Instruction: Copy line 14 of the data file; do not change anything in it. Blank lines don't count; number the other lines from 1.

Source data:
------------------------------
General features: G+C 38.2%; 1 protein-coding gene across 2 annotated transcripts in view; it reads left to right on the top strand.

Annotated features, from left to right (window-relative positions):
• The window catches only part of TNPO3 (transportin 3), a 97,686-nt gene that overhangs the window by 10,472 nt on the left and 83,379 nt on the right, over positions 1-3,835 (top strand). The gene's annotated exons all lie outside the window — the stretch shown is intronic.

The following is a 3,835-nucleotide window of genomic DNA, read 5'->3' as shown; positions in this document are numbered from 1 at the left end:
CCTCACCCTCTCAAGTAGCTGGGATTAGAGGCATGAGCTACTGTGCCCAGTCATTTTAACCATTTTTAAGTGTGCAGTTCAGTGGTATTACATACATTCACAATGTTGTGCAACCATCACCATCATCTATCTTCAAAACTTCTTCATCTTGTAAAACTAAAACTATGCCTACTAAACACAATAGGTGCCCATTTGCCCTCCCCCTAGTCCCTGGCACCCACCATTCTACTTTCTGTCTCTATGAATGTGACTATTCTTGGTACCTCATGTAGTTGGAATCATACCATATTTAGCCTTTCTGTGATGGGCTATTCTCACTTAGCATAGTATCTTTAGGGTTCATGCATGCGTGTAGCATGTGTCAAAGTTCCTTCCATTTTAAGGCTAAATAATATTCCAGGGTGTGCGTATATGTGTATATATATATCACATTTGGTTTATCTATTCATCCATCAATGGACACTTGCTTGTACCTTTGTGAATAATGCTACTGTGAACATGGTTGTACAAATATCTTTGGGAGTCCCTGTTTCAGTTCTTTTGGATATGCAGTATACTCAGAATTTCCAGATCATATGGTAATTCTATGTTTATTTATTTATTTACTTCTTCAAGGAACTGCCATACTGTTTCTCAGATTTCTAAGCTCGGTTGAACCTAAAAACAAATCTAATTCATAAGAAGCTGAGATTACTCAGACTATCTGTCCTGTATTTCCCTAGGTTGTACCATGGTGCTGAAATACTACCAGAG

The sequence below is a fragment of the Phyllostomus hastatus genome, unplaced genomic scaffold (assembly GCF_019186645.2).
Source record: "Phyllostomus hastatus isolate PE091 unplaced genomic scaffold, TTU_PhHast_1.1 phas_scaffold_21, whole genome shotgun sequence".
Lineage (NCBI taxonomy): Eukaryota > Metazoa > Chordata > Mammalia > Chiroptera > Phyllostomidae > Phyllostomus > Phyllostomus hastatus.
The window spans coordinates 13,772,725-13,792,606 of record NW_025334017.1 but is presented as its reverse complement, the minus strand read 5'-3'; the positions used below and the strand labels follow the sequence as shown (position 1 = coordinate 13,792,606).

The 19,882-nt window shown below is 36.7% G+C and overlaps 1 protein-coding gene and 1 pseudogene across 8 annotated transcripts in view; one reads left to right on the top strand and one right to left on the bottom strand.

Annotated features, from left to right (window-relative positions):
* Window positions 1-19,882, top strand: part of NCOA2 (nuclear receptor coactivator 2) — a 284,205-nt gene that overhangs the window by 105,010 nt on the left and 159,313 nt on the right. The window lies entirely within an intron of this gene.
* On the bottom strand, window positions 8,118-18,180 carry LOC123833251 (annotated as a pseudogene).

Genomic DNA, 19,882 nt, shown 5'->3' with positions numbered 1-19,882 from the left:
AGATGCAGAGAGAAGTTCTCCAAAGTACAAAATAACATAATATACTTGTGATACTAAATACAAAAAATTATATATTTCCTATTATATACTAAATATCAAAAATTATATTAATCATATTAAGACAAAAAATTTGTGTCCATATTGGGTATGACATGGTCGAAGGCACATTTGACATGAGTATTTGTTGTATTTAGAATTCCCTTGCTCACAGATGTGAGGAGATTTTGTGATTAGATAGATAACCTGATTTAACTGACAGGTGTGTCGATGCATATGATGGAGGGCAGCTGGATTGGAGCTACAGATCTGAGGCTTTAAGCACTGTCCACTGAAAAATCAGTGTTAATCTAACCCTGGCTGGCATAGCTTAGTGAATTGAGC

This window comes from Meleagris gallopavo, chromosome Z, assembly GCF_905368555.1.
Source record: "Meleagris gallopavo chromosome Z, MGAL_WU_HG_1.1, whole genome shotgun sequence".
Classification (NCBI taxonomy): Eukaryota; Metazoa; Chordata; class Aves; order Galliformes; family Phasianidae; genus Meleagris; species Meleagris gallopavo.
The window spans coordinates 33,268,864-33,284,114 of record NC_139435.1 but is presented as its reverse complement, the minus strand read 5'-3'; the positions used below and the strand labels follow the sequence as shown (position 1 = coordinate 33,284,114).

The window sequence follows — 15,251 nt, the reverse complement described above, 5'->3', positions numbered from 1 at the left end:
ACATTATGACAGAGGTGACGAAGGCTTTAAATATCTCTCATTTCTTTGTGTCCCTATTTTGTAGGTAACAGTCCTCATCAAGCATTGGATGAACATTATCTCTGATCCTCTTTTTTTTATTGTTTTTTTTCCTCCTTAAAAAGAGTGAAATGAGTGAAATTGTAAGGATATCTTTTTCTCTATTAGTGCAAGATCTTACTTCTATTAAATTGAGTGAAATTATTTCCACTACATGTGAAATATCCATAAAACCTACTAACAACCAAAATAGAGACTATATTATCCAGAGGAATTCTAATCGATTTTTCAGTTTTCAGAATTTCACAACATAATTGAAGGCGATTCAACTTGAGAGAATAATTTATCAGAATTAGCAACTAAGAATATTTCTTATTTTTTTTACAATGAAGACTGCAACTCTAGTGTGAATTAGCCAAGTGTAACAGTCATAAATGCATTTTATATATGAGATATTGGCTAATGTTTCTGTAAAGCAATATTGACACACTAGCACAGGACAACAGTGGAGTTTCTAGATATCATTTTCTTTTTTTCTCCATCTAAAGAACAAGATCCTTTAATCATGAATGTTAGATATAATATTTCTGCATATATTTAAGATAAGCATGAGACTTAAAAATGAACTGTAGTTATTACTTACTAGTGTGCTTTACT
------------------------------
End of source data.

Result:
Genomic DNA, 19,882 nt, shown 5'->3' with positions numbered 1-19,882 from the left: